With a healthy respect for the work of Dr. King, I have chosen to summarize my own set of principles, for my personal and instructional use, and to the benefit of whoever may be interested. I have specifically reflected on what I know to be true of scripture, and to highlight an intentionally Christian Approach to Civil Disobedience, Political Disagreement, and Communication in general. My goal is not to increase lawlessness, but to provide a resource for Christians to use to practice discernment. I have chosen to write this list in plain language, both because my audience is ultimately children, and because simplified language is important for adults, regardless of their cognitive ability. Especially on such a tender topic, I worry that too many fancy words will get us lost in the weeds, making unnecessary enemies of one another.

Let’s begin.

*Note: In this post, I will mostly reference the bible in the “Easy to Read Version” translation because my audience is ultimately children. These verses are available in many other translations.

Basic Discipleship

Before addressing diplomacy or political engagement, there are some very basic truths that all Christians should internalize.

1. Your faith should change the way you speak.

2. Discernment requires that individuals pray and think carefully to understand others’ intentions. People’s intentions can be opposite or the same as God’s.

3. Since people speak and act from what is in their hearts, bad communication and/or actions are ultimately a heart issue.

4. God hates partiality.

5. Good judgement (discernment) is impartial and sincere.

10 Principles on Civil Disobedience, Political Disagreement, and Communication

Now to meatier matters.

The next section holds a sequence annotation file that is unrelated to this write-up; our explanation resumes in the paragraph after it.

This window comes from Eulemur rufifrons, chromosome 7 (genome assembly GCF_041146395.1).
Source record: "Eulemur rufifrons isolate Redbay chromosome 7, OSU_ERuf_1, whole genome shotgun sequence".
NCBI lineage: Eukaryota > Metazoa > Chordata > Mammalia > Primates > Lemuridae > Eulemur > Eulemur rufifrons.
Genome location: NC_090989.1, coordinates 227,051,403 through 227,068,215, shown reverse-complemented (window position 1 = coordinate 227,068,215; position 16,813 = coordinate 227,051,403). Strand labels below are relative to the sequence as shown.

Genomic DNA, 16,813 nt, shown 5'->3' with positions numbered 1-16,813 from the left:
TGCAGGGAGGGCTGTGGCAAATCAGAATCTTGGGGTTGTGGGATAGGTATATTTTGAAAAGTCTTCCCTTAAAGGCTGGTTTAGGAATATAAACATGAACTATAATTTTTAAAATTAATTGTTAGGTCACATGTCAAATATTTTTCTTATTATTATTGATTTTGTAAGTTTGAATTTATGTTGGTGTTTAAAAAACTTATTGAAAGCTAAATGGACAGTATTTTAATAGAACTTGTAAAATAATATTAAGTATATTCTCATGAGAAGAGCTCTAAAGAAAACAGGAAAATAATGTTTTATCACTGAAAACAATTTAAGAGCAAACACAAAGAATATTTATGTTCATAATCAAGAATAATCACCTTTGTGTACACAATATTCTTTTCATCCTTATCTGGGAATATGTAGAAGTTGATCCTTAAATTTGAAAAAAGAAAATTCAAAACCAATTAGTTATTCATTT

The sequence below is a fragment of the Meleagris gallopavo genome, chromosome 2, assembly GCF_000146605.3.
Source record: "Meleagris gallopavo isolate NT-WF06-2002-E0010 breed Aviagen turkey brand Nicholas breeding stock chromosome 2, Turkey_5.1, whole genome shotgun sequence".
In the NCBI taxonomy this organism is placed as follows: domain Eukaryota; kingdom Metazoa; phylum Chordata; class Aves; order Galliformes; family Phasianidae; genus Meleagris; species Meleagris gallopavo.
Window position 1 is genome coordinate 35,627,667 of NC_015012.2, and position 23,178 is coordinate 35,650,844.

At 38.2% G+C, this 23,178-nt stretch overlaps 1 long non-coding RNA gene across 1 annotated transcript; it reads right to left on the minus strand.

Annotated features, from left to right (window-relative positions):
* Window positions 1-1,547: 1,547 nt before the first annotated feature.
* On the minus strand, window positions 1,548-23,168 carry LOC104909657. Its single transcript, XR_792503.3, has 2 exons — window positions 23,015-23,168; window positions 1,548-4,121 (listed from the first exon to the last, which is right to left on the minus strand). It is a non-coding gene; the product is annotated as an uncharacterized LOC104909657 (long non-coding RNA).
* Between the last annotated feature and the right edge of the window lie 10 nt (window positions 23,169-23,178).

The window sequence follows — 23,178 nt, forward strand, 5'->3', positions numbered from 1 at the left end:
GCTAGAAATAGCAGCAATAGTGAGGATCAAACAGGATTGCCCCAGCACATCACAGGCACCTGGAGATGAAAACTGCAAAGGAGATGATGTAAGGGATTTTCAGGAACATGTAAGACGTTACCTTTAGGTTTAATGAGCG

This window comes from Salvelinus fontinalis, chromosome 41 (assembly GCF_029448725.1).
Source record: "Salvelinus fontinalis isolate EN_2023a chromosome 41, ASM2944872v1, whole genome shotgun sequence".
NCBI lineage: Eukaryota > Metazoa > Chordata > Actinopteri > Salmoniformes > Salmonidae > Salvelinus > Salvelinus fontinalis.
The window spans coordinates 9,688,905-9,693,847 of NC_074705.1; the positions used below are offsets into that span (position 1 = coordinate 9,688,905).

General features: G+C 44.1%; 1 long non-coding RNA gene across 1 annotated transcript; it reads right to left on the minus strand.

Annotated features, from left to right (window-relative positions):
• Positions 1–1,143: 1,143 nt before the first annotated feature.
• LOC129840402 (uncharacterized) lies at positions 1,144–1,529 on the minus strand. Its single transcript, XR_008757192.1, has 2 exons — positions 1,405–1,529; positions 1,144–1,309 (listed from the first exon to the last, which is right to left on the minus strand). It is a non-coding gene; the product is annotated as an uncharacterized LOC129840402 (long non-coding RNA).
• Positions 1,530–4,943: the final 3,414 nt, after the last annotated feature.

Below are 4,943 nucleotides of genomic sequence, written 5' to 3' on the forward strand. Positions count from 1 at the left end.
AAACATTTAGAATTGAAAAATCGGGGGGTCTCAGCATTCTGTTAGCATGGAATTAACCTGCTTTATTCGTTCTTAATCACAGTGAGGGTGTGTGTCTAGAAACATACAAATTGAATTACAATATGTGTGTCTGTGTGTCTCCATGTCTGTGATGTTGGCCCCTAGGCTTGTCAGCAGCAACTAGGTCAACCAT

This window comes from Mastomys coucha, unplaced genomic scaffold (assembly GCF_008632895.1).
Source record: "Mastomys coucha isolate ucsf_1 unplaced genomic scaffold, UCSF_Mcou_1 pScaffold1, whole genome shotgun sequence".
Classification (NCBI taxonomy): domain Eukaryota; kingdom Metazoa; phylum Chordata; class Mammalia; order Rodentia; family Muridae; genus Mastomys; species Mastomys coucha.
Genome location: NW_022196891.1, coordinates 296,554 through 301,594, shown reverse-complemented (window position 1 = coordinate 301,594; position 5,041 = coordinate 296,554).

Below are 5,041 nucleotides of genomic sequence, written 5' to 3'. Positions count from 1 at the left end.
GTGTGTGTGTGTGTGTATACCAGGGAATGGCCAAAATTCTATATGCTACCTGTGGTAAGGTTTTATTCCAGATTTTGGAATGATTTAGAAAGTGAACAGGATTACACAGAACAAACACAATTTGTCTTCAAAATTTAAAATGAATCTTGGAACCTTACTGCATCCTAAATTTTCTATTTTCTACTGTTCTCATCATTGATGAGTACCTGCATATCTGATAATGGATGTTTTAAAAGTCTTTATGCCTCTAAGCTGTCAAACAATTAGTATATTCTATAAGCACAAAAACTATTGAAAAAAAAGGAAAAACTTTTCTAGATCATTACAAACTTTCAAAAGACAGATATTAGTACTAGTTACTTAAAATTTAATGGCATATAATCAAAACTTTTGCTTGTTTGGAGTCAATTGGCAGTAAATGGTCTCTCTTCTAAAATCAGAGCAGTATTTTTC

1. Before you speak or act in conflict or in politics, seek God.

2. Use no violence.

3. Speak transparently.

Plain language for the win! The purpose of speaking transparently is to guard against rashness or manipulation. We should not try to influence others through deception (Satan deceives, but God invites).

4. Use no mockery, no insults, and no evil tactics.

5. Don’t twist, exaggerate, or change the truth (lie).

6. Listen to God to know how to speak wisely.

7. Whenever possible, use gentleness.

8. Fight the practice of evil, but don’t dehumanize others. Instead, pray for them!

9. Fierce language is for only special occasions when God has made it abundantly clear that nothing else will work.

10. Civil Disobedience is for only special occasions when God has made it abundantly clear that nothing else will work.

Reflection

In putting these verses in context, I was able to put words on what has felt so problematic in recent months, in discussions about when, how, and why to protest. Regardless of individual politics, Christians must internalize verses like these to know how to obey God in the public sphere and respond to evil without dehumanizing other people.

Published by Haley Nus

I am a bilingual Christian Educator in the heart of D.C. who longs to see revival transform K-12 education both domestically and internationally. I believe that inquiry-based and experiential teaching methods pair seamlessly with godly awe and point us through the gospel towards a Creator who invites us to taste and see his goodness (Psalm 34:8). While I love sharing the gospel with people, I take Jesus's invitation to welcome children in his name (Luke 9:48) and Jesus's exhortation to become like children (Mathew 18:3) literally! In order to shape the world well for adults, we must serve the youngest among us so that we will truly understand who we are as sons and daughters (2 Corinthians 6:18).